UPDATE 10/02/2017

Ok, so sorry everyone, I’ve been a bit slack with this one and Microsoft have made some significant changes in this space since I blogged on it. I thought it best to get this page updated so anyone who googled it would have current info!

Firstly, Microsoft have changed the BLOB they give you for the ingestion service to write once. This of course means if you don’t place things in the right location (folder for example) it’s not going anywhere! While a little inconvenient, I think it’s still thoroughly acceptable, they are still giving you unlimited BLOB storage at no cost for you to upload and ingest your PST’s. While I have read other blogs which have talked about signing up for your own blob (which will work really well with my original blog listing) I’m not sure it’s really necessary for the majority of customers as it will incur cost.

Also, I found that the old ‘Azure Storage Explorer 6’ wasn’t able to interact with the new BLOB so you couldn’t visualise the uploads with a GUI. Well they have released a new version in preview with the 6 dropped that can be downloaded here instead, oh and it’s really straight forward to use!

Finally Microsoft now recommend using the GUI and I must admit it, overall, it works pretty well. I used it for a recent project and I found it far superior to what it was originally. So I found I automated the AzCopy commands and the CSV generation but then I loaded the CSV and ran this import via the GUI. If anyone wants to see some examples, leave some comments below and I’ll write a new blog on it in the coming weeks! Original blog below…


If you’ve been involved in an Exchange Migration to Office 365 of late, I’m sure you’ll be well aware of the new Microsoft Office 365 Import Service.  Simply put, give them your PST’s via hard disk or over the network, and they’ll happily ingest them into the mailbox of your choice – what’s not to like!  If you’ve been hiding under a rock, the details are available here!

Anyway, rather than marvelling at the new Microsoft offering, I thought I’d share my recent experience with the network route option.  When I first started playing [read testing] I soon noticed that the Portal GUI was, well, struggling to keep up with the requests.  So instead, I reached out to MS and found that this is all possible programmatically using PowerShell!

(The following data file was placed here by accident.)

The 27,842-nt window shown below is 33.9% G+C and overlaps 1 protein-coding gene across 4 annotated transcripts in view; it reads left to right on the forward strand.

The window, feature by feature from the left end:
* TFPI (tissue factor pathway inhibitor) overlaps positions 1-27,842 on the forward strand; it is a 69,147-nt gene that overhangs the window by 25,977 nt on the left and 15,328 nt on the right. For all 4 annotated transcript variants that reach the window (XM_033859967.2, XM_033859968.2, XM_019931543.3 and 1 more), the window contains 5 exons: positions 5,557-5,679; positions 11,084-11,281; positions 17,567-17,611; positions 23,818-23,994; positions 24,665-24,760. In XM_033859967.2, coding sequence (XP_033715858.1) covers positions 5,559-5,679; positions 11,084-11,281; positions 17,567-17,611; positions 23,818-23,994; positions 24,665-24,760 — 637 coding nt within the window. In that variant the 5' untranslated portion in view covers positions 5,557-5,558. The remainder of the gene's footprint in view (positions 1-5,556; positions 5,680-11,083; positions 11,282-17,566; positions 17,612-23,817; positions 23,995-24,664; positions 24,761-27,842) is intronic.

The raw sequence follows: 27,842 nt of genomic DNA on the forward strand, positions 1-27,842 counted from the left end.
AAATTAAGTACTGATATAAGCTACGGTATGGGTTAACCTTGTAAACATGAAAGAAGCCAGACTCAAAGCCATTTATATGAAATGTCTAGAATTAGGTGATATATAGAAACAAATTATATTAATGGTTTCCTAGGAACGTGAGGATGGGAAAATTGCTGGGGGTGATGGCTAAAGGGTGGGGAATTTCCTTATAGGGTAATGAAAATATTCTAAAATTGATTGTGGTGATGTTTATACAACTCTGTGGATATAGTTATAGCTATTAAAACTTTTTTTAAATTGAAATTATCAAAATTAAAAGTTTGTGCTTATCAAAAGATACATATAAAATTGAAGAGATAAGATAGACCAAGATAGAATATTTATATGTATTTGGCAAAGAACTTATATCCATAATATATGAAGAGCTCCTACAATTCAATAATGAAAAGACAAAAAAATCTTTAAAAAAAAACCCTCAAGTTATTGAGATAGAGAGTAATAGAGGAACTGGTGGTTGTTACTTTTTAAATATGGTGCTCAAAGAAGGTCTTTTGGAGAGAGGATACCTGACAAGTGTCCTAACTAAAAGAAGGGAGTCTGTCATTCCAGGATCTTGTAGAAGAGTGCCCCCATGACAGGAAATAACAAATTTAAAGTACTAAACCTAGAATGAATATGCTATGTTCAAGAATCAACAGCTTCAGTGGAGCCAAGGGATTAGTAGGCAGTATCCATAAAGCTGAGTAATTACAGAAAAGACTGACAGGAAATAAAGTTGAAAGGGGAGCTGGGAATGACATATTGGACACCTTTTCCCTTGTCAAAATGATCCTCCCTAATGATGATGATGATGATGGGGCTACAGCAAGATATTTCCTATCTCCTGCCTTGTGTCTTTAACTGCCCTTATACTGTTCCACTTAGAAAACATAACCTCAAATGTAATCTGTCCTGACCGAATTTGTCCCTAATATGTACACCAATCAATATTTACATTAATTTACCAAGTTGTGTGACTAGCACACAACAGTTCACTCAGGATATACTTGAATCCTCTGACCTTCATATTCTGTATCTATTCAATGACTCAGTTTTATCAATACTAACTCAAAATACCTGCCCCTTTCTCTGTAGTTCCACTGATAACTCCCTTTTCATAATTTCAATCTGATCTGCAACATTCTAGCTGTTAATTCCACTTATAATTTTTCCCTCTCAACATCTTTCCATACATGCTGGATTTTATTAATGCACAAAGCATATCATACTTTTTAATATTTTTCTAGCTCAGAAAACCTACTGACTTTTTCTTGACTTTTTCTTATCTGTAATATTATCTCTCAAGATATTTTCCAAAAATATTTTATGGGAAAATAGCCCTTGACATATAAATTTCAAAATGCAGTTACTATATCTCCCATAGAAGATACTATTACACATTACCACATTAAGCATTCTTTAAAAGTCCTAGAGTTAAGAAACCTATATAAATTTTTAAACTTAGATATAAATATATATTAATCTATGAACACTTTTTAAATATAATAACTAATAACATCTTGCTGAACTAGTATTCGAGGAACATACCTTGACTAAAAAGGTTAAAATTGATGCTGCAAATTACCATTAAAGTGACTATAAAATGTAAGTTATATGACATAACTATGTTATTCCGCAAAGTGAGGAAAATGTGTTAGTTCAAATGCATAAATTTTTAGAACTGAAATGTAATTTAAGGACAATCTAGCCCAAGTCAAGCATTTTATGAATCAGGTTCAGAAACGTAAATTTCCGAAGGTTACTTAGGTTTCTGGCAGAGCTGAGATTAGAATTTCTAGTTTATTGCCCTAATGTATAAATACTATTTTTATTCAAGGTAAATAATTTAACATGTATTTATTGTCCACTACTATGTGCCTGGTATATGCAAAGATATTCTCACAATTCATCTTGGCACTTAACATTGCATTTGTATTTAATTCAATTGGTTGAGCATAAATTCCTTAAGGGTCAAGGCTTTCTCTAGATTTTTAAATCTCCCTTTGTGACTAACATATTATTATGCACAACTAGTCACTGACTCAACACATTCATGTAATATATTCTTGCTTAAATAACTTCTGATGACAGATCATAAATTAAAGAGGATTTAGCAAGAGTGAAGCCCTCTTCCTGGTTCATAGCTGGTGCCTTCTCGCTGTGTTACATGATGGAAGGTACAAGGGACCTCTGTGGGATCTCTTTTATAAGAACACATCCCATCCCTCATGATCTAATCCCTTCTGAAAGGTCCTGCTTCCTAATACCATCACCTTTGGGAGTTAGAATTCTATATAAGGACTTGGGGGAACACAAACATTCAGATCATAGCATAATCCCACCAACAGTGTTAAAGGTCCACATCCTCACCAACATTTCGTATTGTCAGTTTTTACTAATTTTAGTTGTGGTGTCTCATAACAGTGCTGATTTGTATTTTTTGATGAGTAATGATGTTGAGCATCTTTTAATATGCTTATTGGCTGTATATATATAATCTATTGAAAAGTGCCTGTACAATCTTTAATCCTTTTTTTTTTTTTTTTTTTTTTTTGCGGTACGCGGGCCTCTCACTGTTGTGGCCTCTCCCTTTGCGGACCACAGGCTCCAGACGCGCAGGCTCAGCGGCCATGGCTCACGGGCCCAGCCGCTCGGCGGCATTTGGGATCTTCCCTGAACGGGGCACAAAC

So first of all, you want to get the files into an Azure Blob.  That’s achieved via AzCopy which is available on this link.  Then you’ll want to grab the Azure Storage Explorer, granted, you could probably do this all via PowerShell, but when there is a good GUI sometimes it’s just easier, it’s available here.

When you fire up the Storage Explorer, you’re looking for the Storage Key.  This is available via the Portal | Admin | Import.  From there, you’ll see a key icon which is referred to as ‘Copy Office 365 Storage Key and URL‘.  Once you’re connected you should see some default folders which I have screenshot below…

Blob Storage

Blob Storage

Select one and click Security, select the Shared Access Key tab and generate Signature.  So now we’ve got the necessary items, we can plumb them into variable as I’ve demonstrated below…

cd "C:\Program Files (x86)\Microsoft SDKs\Azure\AzCopy"

$Source = "\\Server\Share"
$Destination = "https://55f6dd****49d9a5bcf36.blob.core.windows.net/ingestiondata/"
$StorageKey = "9XAsHc/OmkZgdrSXkE+***+njq9qQWvt*******rXysz//CvB2j6mlb6XSJgi4bfh+Br6Onn*****AEVtA=="
$LogFile = "C:\Users\dyoung\Documents\Uploads.log"

& .\AzCopy.exe /Source:$Source /Dest:$Destination /DestKey:$StorageKey /S /V:$LogFile

This will grab all the PST’s from the \ \Server\Share UNC path and look to upload them to the ingestiondata directory. There is a log file which is pretty useful and the PowerShell window will let you know once the upload is complete.

Now we’ve got our PST’s up in Azure, but we need to let MS know where to ingest them. For this, we need to generate a CSV. When I was creating the PST names I found it good to name them ADDisplayName.pst, simply so we can automate the CSV creation.  I also added incremental numbers at the end of each file, as it’s possible to insert multiple PST’s to a single mailbox…

e.g. ‘Dave Young.pst‘, ‘Dave Young1.pst‘ and ‘Dave Young2.pst‘ would all be imported into Dave Young’s mailbox.

I also decided to import to the users archive mailbox (as I’ve already given the users an archive) and I wanted the PST’s in the root directory…these options are all covered in the TechNet article here